Goal for this lesson:  Explore different mediums to commit an act of resistance or activism deriving from student's own self-affirmed intersectional identity. These mediums do not have to be created for this project specifically, I would actually prefer for students to use an already established medium/platform.


Ideas for mediums:

-Curated playlist/imagery sets


-Twitter: #hashtagactivism

-Any other social media sites

*Please bring up any issues with accessibility!!!!

 Readings/Additional Materials:

**I was really interested in Dean Spade's notes... I have a couple of questions that I would like to elaborate on but I think that the overall message of consciousness and activism through tangible field work empowering.  I felt that his discussion on American identity a bit problematic and maybe something to be discussed in class--possibly through one of his texts?  It was the part when he said that when settlers embraces he American identity they are essentially embrace colonialism...  I guess I am taking issue with the term "settler"--enslaved Africans became forced settlers building and acting as the economic foundation for the United States.  I am a Black-American, this is the identity I embrace because I have been displaced by colonialism--I have no other "home" "nationality" than American, but I don't think I can be identified as a settler?

I'm not sure... what do you think?  Does he have a text/article when he specifically talks about this? 

**Suey Park interview:

**Master's Tools?  Audre Lourde

Classroom Breakdown:

10mins:  List all of the mediums that you think you express/define your identity--whether you think it is fragmented/distorted or holistiC 

15mins:  Break up into groups and share lists

Discussion Questions: 

*Which medium do you think expresses you identity in the most "accurate" way?  Why?  Did you create it... meaning was it not required of you in some capacity?

**Big Group:  Discuss the readings and conversations in groups**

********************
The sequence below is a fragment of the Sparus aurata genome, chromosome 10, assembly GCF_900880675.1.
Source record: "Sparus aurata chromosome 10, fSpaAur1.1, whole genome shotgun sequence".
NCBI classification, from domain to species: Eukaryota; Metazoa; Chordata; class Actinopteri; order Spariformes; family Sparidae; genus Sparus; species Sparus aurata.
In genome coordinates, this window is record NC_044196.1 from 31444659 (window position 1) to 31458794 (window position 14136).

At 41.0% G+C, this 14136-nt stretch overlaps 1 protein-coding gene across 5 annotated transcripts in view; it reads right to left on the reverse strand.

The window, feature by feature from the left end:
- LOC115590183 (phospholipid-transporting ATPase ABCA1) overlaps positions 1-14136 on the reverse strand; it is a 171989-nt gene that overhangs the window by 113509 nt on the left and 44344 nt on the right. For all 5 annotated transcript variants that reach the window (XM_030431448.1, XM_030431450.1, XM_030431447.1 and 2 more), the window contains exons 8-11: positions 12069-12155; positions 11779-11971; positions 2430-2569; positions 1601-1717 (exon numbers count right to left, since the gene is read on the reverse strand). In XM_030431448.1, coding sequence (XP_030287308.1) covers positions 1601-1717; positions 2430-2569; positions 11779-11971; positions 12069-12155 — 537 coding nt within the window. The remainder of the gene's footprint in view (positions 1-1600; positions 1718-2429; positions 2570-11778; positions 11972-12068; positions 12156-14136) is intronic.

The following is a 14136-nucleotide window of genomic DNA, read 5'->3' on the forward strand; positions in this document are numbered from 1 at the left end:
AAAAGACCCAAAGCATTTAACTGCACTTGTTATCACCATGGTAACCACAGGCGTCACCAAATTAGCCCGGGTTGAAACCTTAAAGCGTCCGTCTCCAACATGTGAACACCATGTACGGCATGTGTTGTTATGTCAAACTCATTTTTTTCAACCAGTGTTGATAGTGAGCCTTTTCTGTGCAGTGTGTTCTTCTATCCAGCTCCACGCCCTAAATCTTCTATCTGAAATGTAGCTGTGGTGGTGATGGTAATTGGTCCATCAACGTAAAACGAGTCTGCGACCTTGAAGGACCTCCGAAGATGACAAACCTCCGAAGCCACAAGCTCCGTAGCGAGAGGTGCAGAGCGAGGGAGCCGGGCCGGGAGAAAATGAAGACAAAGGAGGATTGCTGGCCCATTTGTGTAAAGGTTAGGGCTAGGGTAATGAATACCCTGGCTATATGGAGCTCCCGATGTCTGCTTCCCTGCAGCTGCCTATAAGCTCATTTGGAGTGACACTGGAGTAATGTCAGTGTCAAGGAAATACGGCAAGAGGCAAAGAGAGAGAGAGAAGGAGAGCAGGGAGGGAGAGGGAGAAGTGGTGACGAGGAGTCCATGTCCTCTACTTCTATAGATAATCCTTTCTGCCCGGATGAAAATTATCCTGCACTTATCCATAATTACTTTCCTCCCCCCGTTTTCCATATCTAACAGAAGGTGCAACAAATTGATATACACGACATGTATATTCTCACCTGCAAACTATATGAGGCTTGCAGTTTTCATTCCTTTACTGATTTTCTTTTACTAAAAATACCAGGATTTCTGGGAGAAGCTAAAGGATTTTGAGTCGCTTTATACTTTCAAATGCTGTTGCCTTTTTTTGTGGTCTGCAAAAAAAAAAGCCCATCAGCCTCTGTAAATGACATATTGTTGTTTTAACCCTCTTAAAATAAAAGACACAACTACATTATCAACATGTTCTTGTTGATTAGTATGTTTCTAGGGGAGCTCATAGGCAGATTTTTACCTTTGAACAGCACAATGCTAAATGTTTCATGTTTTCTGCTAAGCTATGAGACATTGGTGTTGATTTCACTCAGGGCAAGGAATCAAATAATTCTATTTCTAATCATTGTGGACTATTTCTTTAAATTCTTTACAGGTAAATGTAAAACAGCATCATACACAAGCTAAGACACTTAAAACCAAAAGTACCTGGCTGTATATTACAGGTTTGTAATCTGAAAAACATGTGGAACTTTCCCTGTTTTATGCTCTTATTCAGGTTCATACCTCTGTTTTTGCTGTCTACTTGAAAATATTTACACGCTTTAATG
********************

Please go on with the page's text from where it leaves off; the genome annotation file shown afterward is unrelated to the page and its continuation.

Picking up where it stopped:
*Is distortion inevitable?  Why is it attached with such a negative stigma?  Why are expected express ourselves in the same way, if we do this through numerous mediums--often simultaneously.

Lesson Plan 2:

Rationale:  Although the topic of affinity groups are often controversial--I believe that this is due to a lack of knowledge of what purpose they serve and the assumptions about inclusivity and exclusivity in relation to membership.  Given the amount of hostile racial discourse in relation to affinity groups and allocation of resources that has resulted in language thematically embedded in "us versus the other" rhetoric, I thought it would be interesting for students to interact across different respective identities as groups tend to remain homogenous--racially.  Although I think that Bryn Mawr as an institution and individual students are believers, participants, and advocates in calls for allyship across different identities, I think that this term is often left undefined and unable to build/sustain actual community and understanding.  In this assignment I am asking for students to attend a group meeting (preferably some sort of racial affinity) that they do not self-identify with.  During the meeting I would encourage students to LISTEN, do not attempt to assimilate these voices.  This does not mean I do not want students to participate in discussion, however I would remind you to be conscious of your tone and word choice--be aware that these spaces operate as many students only "safe space".  I know for myself Sisterhood is a place where I can speak unfiltered--without having to explain, defend, or substantiate feelings/opinions about race, specifically my identity as a Black-American woman.  I believe that this activity will expose students to a different identity, illustrating the heterogeneous narrative and nature of marginalized affinity groups/identities.  After the meeting, I would encourage students write notes immediately after in order to have fresh and accurate notes (data)--it is also important that they ask to participate and inform members of the group of the assignment.  Please write down your notes, then write a brief reflection on your experience. 


***I also think that this would be a good time to discuss the adaptive unconsciousness reading--as I think that Ann Berlak's narrative would be good here.  And I also think that this relates to "ethical listening"--maybe we can tie it in to their assignment or it can be an extension of it?  Might be cool to have people of different affinities in classroom pair up and do this with one another?

Goals:  Simulating a short observing-participant exercise, by attending a affinity group meeting that is different than their own.  I hope this that will allow for students to be pushed outside of their comfort zone.  Although many of identify with a group that would be considered to be marginalized, it is also important that we recognize different of lived experience and narrative.  We will also discuss theoretical terms and explore academic works (listed below).  I hope that this exercise will also help us define community--is Bryn Mawr a community?  If not, can a community be fragmented--fractured?  Is community-sameness-homogeny against radical feminism--is difference politics compatible with community and feminism?